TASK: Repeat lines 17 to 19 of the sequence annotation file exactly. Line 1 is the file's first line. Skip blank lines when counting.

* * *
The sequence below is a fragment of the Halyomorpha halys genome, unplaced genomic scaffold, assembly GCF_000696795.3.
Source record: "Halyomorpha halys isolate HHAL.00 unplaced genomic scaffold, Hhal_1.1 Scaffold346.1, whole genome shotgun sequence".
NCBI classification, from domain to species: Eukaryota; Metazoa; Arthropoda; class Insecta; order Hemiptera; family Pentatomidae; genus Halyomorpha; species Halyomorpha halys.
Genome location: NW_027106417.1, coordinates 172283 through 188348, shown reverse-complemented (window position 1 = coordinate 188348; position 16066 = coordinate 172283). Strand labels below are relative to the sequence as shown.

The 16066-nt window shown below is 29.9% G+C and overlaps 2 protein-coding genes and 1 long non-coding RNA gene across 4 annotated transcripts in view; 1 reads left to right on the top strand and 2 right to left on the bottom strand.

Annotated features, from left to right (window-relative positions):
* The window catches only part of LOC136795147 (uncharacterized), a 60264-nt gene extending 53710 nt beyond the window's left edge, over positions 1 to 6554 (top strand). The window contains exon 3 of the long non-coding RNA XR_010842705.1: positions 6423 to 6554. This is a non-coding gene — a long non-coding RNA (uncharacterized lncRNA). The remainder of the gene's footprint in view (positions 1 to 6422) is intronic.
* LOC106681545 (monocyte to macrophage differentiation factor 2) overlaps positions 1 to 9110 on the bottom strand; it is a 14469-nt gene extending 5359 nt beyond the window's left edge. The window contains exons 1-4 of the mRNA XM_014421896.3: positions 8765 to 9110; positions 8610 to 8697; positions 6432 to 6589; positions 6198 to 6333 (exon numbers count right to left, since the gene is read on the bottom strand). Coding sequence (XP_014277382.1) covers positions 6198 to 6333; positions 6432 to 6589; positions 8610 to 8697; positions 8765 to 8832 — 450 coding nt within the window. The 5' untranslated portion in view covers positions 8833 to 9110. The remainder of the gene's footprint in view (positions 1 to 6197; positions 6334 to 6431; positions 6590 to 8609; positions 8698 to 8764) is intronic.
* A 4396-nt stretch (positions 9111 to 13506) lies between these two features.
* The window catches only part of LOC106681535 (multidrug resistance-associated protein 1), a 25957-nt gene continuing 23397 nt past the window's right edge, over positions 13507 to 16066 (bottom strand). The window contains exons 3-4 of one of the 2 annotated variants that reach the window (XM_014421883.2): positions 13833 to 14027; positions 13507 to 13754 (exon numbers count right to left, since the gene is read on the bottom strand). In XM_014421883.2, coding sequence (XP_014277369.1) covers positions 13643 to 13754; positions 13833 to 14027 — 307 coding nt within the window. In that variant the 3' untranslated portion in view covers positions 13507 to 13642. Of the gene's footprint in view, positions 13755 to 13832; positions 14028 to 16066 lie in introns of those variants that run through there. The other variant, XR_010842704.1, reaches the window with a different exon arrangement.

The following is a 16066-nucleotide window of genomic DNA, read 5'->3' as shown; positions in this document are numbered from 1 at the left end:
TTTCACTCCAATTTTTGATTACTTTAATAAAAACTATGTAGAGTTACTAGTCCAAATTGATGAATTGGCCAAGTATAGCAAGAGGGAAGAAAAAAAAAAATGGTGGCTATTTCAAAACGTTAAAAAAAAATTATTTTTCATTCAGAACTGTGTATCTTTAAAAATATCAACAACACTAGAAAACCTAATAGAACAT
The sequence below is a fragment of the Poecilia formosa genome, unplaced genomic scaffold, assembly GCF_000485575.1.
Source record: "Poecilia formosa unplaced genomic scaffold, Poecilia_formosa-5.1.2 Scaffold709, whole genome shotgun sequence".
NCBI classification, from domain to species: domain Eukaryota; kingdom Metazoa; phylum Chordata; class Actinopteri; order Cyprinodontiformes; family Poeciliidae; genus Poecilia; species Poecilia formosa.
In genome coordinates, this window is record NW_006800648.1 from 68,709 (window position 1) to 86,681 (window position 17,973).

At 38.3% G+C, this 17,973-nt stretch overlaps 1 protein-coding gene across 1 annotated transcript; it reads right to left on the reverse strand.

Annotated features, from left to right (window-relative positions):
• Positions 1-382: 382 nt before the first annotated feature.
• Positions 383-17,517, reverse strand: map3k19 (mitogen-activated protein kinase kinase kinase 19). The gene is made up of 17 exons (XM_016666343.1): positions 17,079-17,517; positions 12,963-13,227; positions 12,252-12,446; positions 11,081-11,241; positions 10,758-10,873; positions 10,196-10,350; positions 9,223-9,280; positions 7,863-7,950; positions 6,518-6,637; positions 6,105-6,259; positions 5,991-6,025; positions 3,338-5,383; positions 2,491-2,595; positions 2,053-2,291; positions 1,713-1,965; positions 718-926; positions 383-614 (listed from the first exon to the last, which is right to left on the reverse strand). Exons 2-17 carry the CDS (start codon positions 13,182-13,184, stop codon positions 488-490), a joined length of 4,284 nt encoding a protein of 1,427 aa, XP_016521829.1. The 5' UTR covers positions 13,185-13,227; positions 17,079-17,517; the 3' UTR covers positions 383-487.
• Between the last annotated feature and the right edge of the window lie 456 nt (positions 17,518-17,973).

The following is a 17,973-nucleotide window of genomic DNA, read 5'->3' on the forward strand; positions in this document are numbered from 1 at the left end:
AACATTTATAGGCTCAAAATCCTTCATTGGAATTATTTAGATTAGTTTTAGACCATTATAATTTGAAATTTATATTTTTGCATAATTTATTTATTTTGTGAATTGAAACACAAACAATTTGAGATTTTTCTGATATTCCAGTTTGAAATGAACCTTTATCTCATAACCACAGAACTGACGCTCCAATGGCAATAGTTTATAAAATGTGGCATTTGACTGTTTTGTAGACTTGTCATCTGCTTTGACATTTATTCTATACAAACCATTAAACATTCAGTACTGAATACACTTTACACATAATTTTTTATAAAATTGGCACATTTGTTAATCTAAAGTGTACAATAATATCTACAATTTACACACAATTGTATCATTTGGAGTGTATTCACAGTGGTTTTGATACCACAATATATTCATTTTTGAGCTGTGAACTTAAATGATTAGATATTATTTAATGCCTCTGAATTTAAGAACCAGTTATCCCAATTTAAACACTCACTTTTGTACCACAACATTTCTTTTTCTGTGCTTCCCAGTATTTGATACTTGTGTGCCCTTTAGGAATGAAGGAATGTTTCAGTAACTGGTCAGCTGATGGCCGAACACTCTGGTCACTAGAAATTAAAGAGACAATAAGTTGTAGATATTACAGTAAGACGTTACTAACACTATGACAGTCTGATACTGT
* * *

At 38.3% G+C, this 17,973-nt stretch overlaps 1 protein-coding gene across 1 annotated transcript; it reads right to left on the reverse strand.

Annotated features, from left to right (window-relative positions):
• Positions 1-382: 382 nt before the first annotated feature.